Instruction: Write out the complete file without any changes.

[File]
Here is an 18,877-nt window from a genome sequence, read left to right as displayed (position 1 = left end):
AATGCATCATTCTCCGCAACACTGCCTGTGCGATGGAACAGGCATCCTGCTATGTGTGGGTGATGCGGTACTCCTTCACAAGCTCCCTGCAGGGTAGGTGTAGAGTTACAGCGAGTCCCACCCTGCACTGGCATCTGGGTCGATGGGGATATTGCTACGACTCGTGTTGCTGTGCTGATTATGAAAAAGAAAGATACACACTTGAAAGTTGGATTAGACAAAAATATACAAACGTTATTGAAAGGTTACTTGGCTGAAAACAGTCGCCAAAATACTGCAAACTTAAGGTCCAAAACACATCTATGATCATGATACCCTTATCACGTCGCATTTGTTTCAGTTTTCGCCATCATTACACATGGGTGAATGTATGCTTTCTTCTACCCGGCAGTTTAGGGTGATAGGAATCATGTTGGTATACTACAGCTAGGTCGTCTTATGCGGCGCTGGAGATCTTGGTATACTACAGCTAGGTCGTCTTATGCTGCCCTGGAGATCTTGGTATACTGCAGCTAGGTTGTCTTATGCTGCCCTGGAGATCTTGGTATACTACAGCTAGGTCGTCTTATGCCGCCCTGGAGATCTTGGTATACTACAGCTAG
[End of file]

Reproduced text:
Here is an 18,877-nt window from a genome sequence, read left to right as displayed (position 1 = left end):
AATGCATCATTCTCCGCAACACTGCCTGTGCGATGGAACAGGCATCCTGCTATGTGTGGGTGATGCGGTACTCCTTCACAAGCTCCCTGCAGGGTAGGTGTAGAGTTACAGCGAGTCCCACCCTGCACTGGCATCTGGGTCGATGGGGATATTGCTACGACTCGTGTTGCTGTGCTGATTATGAAAAAGAAAGATACACACTTGAAAGTTGGATTAGACAAAAATATACAAACGTTATTGAAAGGTTACTTGGCTGAAAACAGTCGCCAAAATACTGCAAACTTAAGGTCCAAAACACATCTATGATCATGATACCCTTATCACGTCGCATTTGTTTCAGTTTTCGCCATCATTACACATGGGTGAATGTATGCTTTCTTCTACCCGGCAGTTTAGGGTGATAGGAATCATGTTGGTATACTACAGCTAGGTCGTCTTATGCGGCGCTGGAGATCTTGGTATACTACAGCTAGGTCGTCTTATGCTGCCCTGGAGATCTTGGTATACTGCAGCTAGGTTGTCTTATGCTGCCCTGGAGATCTTGGTATACTACAGCTAGGTCGTCTTATGCCGCCCTGGAGATCTTGGTATACTACAGCTAG